pushed to the brink of extinction.
That is probably
the best example of how fish farms are affecting not only our eco-system
in terms of our wild salmon, the bears that live off of them, and
the general health of the ocean, but also how it's affecting our
commercial fishery and our economy up here. There are very rough
estimates that say that those runs, in harvestable years, when it's
healthy, is up to about one million dollar fishery. So we're killing
our ocean and we're also killing our local economy and we can't
do that anymore. We depend too much on a clean ocean for existence.
At Living Oceans Society we work towards maintaining the health
of the ocean and therefore supporting healthy communities that depend
on it and what we're really worried about is that salmon farms are
going to basically turn our healthy oceans into unhealthy oceans.
What about escaped salmon?
What most people
don't realize is that most of the salmon that are farmed on the
coast of British Columbia are Atlantic salmon, which means they're
not indigenous to this area. The salmon farmers assured us that
they couldn't escape and they couldn't survive in the wild but they've
not only escaped, they've survived and spawned in the wild and we
now have Atlantics that have been born on this coast. What we're
really worried is they're going to out-compete our wild salmon and
we're going to end up losing our wild salmon as a result of it.
What do you
say to the fishery people who say that there is little to no risk?
tells me they can predict what a fish can do, I don't think they
really understand the power of the ocean. The one thing that we
know about the ocean is that we don't know very much about it. We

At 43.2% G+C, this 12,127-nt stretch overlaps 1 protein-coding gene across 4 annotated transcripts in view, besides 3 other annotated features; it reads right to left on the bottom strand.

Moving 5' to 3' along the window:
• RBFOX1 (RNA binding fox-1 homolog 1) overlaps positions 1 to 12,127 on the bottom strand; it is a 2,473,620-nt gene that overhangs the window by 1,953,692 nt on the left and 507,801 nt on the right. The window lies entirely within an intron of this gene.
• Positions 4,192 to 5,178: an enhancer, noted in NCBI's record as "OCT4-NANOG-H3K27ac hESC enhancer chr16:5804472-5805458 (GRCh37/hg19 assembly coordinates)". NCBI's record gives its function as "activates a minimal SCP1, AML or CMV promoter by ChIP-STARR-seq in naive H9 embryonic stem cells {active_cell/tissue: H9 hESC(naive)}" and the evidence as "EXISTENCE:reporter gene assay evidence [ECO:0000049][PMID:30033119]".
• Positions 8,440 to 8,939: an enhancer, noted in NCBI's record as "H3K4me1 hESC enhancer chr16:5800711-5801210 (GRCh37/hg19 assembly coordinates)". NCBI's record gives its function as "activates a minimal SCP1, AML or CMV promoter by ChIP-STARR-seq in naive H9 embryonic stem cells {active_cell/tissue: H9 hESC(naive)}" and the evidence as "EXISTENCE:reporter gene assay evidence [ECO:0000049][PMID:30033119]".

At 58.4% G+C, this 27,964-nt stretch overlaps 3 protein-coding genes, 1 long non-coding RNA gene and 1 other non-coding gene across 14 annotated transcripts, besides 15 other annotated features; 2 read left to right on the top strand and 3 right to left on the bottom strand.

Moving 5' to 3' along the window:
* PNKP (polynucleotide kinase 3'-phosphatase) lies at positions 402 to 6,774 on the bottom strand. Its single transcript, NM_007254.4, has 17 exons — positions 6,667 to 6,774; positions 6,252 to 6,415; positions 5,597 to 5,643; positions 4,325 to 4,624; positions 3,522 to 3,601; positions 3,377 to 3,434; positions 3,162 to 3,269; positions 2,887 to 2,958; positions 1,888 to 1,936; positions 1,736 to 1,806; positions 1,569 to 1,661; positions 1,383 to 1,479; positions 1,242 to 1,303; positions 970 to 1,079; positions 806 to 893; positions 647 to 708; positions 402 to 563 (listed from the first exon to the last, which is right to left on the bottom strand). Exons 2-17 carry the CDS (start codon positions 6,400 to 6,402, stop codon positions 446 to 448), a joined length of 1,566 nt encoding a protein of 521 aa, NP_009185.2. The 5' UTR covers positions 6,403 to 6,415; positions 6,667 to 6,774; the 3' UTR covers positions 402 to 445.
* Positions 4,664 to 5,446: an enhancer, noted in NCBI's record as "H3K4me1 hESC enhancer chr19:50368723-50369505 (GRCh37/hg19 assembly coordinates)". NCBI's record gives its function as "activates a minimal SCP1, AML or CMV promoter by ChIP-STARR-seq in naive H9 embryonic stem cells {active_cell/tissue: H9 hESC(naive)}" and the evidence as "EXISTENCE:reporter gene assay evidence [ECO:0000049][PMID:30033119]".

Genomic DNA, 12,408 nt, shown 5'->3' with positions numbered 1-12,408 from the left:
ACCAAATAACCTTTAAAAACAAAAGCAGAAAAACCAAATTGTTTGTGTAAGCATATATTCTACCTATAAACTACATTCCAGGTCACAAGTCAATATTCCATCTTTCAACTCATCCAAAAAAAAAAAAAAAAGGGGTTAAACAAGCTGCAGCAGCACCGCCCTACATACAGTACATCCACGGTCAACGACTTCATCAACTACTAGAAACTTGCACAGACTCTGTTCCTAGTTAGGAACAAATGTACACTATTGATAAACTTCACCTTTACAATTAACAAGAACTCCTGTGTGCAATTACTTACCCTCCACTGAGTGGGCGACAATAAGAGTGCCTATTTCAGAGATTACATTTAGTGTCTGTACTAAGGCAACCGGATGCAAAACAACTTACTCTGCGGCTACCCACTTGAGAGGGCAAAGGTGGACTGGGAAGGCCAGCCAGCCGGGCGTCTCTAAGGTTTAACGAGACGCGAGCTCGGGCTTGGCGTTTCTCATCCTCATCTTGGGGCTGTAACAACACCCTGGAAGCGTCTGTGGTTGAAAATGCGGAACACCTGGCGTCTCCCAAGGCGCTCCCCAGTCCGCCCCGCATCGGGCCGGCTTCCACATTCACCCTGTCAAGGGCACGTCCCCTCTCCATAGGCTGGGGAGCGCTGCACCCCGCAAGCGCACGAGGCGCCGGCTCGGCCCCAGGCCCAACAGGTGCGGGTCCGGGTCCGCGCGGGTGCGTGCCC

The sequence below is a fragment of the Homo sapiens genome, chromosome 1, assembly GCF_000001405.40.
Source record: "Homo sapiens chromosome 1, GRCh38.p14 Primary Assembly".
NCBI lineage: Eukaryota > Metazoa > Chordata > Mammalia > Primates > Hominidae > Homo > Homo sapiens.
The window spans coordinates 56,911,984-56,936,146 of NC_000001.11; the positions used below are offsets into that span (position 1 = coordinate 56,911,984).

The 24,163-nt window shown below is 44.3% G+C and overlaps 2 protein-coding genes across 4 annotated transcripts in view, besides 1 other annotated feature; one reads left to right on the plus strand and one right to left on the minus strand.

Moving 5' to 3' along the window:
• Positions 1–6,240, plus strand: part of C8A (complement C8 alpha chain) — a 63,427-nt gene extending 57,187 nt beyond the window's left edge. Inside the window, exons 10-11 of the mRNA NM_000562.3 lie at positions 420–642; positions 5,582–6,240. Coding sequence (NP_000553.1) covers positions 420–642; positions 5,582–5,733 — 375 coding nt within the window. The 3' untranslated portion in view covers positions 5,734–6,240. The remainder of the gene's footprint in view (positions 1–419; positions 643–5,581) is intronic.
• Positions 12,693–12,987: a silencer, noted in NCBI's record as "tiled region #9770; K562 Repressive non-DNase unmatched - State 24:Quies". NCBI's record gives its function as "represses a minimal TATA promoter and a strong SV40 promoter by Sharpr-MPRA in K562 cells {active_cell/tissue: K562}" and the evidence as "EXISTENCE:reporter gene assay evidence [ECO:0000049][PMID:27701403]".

don't understand how our eco-systems work, we don't know the history
of the fish, we don't understand it, and it's very complex. There
is no way that anybody with 100% confidence can say that they understand
what Atlantic salmon are going to do on this coast. We don't know
and we can't afford to risk it. We can't gamble with the eco-system
that we have here, we have to take the steps that are necessary
to look after it, and that means not having fish farms on our coast.
Where should the farms be then?
If in fact we
have to have fish farms it has to be done in a way where it's not
threatening both the ocean and human health. So they have to use
technology that eliminates any risk of escapes and any risk of disease
transfer. You cannot have any waste being dumped into the ocean.
You have to look at issues like where is the food coming from that's
being fed to these fish. Right now the food that they're feeding
fish is actually made of other fish, from other fisheries in other
parts of the world. So in order to feed the salmon that are being
farmed here, we're depleting the anchovies and herring and mackerel
in other parts of the world. We can't do that. We have to look at
our oceans, all of our oceans as connected, and we can't destroy
one to try and feed fish in another place. What we have to be doing
is, in terms of food, looking at a new food source and if we can't
find it we just can't farm them.
The farmers say wild fisheries are in decline.
It's an interesting
discussion when people say our fisheries are in decline. They're
not as strong as they used to be and there are definitely steps
that we need to take to improve our fisheries. That's a very important
issue for Living Oceans Society, but we also know that they can
be managed sustainably. There are runs like the halibut fishery-very